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Housing

Housing Law - Tenants Rights

CSB Solicitors have an experienced in-house Housing specialist team that deal with Tenants Rights and related disputes. Our Housing team can also tackle other issues including the following:

Housing Disrepair

If you are a tenant living in rented property which has fallen into disrepair you may have a disrepair claim against your landlord. If your landlord has failed to repair faults or not kept the house in good condition you may find that your home becomes damaged. It can be very distressing when your landlord refuses to repair your home.

Living conditions can deteriorate and seriously affect your quality of life should repairs not be carried out by your landlord. You may be able to claim a financial award for the damage caused to your home by your landlord’s failure to repair faults. The Court may order your landlord to repair the damage at their own cost.

All tenants will usually have a contract with their landlord. The landlord will always have certain responsibilities to the tenant under the contract. To find out whether your landlord has breached their responsibility by failing to repair the problem you will need to seek expert legal advice.

What should you do next?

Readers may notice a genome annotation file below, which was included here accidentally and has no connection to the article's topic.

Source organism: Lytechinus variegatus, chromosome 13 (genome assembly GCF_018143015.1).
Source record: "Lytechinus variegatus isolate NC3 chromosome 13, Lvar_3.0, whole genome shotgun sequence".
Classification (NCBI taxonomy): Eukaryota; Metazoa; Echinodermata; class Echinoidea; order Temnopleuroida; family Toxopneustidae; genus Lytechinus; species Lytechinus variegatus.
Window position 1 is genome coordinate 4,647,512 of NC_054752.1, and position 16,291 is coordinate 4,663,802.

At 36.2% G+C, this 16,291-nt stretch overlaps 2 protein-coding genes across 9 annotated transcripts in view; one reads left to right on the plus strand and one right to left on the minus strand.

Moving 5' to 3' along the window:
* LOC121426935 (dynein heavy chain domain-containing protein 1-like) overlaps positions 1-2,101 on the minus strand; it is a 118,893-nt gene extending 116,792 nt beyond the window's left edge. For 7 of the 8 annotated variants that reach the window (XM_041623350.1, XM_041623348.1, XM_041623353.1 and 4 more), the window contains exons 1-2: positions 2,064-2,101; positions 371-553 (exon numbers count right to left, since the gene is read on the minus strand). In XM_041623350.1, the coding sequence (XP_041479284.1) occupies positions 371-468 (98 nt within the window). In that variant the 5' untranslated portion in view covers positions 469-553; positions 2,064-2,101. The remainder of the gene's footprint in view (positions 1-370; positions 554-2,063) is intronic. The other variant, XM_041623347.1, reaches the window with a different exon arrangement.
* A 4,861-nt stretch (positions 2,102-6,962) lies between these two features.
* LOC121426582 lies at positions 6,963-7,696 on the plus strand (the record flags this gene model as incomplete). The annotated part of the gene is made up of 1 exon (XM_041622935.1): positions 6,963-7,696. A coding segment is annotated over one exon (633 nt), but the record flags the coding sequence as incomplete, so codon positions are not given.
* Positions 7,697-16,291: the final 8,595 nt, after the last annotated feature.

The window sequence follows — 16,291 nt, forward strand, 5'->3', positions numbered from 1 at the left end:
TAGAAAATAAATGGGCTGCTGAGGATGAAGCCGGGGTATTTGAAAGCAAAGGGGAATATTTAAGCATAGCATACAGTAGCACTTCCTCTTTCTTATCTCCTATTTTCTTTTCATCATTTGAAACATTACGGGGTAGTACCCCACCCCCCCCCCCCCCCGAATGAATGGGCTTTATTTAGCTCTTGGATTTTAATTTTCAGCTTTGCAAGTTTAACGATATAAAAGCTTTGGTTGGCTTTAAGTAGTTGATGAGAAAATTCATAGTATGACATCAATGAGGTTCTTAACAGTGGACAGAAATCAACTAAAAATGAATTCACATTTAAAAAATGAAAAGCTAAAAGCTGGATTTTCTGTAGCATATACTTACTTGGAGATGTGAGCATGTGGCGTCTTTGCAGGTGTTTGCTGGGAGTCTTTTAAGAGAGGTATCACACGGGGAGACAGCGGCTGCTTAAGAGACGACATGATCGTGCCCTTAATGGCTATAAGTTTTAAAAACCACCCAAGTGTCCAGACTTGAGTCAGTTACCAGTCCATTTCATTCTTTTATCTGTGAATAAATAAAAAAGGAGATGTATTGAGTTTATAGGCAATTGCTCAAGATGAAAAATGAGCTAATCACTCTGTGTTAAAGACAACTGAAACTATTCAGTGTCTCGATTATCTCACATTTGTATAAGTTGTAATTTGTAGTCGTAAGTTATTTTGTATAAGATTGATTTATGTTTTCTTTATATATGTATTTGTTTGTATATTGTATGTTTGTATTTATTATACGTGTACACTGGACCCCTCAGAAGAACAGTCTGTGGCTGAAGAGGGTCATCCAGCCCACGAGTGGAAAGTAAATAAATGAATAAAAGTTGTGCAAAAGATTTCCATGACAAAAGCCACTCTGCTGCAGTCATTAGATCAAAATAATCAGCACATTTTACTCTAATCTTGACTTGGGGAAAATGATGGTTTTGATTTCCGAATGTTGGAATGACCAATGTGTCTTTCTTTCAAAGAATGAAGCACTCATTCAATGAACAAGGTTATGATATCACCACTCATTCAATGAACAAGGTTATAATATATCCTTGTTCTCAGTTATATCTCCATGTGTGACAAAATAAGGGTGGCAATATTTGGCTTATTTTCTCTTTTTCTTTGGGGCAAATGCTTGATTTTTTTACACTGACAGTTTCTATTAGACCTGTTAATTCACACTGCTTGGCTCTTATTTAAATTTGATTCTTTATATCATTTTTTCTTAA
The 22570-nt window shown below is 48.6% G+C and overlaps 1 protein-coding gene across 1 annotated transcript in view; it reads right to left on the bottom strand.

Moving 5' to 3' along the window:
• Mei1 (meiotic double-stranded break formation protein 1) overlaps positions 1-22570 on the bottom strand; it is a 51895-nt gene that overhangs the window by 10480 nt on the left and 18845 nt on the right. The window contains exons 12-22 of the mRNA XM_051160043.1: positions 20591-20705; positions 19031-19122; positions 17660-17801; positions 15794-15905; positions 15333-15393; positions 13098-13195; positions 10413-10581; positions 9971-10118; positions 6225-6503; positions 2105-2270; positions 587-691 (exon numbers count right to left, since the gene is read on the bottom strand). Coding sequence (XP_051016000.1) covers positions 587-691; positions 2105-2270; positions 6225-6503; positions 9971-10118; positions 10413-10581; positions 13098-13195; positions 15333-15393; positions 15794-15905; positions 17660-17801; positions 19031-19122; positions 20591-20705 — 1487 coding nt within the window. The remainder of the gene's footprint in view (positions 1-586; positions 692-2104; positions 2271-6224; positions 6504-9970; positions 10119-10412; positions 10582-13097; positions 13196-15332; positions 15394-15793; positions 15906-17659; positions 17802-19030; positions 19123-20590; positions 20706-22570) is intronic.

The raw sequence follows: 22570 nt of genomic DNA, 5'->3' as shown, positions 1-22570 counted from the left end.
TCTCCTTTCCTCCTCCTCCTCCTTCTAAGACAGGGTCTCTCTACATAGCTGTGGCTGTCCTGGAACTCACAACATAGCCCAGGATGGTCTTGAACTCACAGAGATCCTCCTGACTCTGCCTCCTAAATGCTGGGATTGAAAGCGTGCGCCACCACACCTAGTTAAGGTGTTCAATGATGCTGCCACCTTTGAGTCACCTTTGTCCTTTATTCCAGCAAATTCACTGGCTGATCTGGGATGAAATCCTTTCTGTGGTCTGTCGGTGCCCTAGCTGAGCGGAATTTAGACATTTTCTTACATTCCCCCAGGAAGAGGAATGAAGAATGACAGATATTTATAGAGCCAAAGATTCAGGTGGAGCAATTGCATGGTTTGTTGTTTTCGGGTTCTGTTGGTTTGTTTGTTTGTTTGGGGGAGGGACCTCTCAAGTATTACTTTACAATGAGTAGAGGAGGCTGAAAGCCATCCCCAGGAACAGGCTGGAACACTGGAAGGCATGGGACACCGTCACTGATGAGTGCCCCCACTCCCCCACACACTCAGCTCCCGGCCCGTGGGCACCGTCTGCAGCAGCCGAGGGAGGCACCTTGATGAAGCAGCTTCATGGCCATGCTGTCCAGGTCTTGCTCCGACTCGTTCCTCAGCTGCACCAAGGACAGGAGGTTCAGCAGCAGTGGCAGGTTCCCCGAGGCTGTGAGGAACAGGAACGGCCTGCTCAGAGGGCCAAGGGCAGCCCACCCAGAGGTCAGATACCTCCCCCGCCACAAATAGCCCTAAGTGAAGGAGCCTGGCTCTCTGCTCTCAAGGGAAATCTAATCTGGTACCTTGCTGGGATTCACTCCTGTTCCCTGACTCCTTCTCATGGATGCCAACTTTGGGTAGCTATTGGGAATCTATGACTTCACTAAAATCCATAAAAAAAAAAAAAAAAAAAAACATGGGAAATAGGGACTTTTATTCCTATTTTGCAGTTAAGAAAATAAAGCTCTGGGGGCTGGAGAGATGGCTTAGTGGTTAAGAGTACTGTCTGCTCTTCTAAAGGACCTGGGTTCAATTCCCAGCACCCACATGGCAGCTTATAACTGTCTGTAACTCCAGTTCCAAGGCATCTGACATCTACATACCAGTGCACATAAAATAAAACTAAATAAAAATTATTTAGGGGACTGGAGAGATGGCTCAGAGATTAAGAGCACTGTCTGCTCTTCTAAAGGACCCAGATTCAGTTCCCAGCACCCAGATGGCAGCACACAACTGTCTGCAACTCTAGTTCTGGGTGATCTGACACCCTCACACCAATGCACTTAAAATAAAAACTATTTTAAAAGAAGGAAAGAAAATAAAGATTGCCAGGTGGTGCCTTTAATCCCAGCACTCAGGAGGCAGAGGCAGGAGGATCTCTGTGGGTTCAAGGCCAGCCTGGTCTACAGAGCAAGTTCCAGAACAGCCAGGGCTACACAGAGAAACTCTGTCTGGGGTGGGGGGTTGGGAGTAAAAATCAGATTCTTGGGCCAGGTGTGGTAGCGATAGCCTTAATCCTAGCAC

• Write to the landlord to report the problem and ask them to fix it. Please keep a copy of any letter(s) that you send to your landlord. Make also make sure you remember the date you reported the issue to your landlord.
  • If your landlord fails to respond or repair the problem, then send them a reminder in writing. Please keep a copy of any letter(s) that you send to your landlord. Make also make sure you remember the date you reported the issue to your landlord.
  • You should seek early assistance from a specialist housing law adviser.

The Housing team at CSB Solicitors are recognised for their expertise and client-oriented approach to legal services. We can give you a plain-speaking solution to your housing dispute. We offer fixed fee services and ‘no win no fee’ agreements where possible.

Tenancy Deposits

It is common for landlords to ask for a deposit from their new tenants, in order to secure the tenancy on their property before you move in. Landlords must follow certain procedures when it comes to receiving, and returning, a tenant’s deposit.

As a result of laws introduced in April 2007, when a tenant pays a deposit to secure a tenancy, the landlord should place this deposit in a certified deposit protection scheme, for the benefit of both landlord and tenant. There are several government-approved deposit protection schemes in the UK.

Providing you have been paying the rent and there has been no damage caused to the property by the tenant, the landlord should return your deposit, in full, within ten days of the tenancy coming to an end. If the landlord is withholding part of the deposit, they must return the remaining amount immediately.

A landlord can only make reasonable deductions from the deposit if they can successfully show they have suffered a financial loss during the tenancy. This could include rent arrears, damage caused to the property throughout the tenancy, and cleaning costs etc. Normal wear and tear, or covering the costs of re-letting the property are non-deductible by the landlord.

In most cases tenancy deposits are required to be put into protection schemes by landlords. However, if the landlord fails to do so, this may have legal implications.